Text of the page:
Now we are getting somewhere. I believe the SOMENDER-SINGH grooves are simply a crutch for sloppy tolerances in engine building. Ideally, the piston should come within .001" from the head at all RPM. That promotes maximum turbulance. Putting grooves in the pistons simply makes it hard for the mixture in the grooves to burn. Running minimum quench requires research with any piston/rod/ring combo to get the pistons as close to the head as possible. That takes the kind of money that most people don't have.
The old Gurney/Westlake engines used an angled flycut on the tops of the pistons in an effort to increase turbulance. Two strokes use a squish band to achieve the same effect.
The lack of turbulance is what makes hemi's the combustion chamber of choice for fuel burners; You don't want to be compressing liquid fuel in a quench area.
The auto makers do have a problem with quench; they need to provide enough area for carbon build-up over time. It is also said to make engines noisier. Who cares about that? That is something most of us hobbiest need not concern ourselves with.
My present 406 is running the piston .005" out of the hole. I wanted .015", but I hated to take another .010" off the top of the block since we had to grind way too much off to use KB pistons.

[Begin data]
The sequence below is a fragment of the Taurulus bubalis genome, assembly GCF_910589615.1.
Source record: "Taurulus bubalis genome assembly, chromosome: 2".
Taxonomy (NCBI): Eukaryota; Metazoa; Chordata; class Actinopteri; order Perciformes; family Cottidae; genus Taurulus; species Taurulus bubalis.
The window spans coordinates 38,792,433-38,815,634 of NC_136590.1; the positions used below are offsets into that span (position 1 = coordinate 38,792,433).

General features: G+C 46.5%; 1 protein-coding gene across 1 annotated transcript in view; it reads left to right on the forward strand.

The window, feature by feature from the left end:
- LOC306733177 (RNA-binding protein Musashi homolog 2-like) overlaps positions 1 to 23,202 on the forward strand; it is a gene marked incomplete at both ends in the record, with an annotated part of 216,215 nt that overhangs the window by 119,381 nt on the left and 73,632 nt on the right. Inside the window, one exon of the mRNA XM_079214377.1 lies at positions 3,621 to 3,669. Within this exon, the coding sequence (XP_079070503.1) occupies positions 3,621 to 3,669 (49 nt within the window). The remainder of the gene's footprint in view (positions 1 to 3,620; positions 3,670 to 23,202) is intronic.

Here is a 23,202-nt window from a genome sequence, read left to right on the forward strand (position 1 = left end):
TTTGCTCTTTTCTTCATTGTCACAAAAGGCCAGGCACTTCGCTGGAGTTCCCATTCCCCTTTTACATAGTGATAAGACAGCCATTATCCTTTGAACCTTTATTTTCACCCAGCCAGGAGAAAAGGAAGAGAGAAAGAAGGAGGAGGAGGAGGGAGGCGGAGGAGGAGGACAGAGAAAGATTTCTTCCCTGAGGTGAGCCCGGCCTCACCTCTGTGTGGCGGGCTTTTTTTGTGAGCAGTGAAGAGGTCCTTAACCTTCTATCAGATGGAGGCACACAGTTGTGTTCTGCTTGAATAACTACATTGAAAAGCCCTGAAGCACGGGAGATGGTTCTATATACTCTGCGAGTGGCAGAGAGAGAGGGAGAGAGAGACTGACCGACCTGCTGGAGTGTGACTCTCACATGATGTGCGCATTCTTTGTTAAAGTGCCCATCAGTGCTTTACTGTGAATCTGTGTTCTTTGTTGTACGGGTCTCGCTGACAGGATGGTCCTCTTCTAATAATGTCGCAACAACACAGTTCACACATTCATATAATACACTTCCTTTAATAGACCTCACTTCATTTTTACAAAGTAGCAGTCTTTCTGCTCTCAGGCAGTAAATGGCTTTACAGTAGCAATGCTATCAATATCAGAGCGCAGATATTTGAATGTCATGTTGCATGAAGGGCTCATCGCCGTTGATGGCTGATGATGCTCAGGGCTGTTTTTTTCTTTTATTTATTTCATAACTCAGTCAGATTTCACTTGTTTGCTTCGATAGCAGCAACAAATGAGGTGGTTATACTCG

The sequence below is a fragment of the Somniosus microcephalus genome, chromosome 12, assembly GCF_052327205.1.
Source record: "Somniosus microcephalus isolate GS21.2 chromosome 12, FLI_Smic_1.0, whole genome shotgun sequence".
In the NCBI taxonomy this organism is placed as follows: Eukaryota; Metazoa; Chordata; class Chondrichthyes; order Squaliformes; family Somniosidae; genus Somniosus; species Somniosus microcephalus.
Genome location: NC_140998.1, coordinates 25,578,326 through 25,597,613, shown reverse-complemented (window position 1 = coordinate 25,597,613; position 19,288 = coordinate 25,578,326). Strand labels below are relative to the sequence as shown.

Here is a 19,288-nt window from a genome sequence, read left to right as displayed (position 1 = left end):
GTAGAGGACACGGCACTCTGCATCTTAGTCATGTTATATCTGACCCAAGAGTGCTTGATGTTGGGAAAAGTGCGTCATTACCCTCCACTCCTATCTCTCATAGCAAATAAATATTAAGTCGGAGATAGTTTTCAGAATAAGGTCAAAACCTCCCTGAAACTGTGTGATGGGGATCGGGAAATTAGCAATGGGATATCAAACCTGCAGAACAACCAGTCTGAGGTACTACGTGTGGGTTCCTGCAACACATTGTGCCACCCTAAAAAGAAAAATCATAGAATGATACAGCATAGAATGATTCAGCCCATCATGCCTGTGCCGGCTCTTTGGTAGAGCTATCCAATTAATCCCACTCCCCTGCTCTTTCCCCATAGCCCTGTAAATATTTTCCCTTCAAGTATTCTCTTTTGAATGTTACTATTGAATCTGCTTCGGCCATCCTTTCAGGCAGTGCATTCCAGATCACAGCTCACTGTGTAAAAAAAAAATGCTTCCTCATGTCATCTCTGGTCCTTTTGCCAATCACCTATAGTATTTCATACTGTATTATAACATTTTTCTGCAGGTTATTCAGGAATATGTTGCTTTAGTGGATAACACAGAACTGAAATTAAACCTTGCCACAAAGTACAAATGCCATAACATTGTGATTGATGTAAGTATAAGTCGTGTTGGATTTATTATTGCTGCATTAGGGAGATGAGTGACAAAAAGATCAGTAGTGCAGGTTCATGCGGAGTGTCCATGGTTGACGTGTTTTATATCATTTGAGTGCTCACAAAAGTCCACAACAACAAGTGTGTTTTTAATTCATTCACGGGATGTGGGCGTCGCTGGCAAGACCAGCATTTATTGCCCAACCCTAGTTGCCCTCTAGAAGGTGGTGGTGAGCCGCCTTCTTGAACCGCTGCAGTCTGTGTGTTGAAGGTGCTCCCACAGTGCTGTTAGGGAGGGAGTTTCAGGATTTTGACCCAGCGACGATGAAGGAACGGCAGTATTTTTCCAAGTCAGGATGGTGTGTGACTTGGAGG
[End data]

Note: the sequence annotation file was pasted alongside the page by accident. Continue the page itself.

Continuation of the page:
If you haven't bought a crank yet, I would talk to Wolfplace about using a 3.810" stroke crank with the KB pistons to see if that could eliminate grinding a lot off the deck area. That's what I'm looking at for my next 406/415.
A lot of people don't like the KB pistons. I have one of the first sets they made for the 406, and I haven't had any trouble with them. I'm using them with .0025" clearance. Next time, I'll go .0015" and .010 quench. I'm not saying you should do that, but that's the way I'm leaning toward my next street engine.
Also, check out The Old One's website. http://www.theoldone.com/
Endon has done some interesting head studies, most of which make sense to me. I wish he lived next door. It's all about sucking the maximum amount of heat energy out of what we are burning. There is still room for improvment.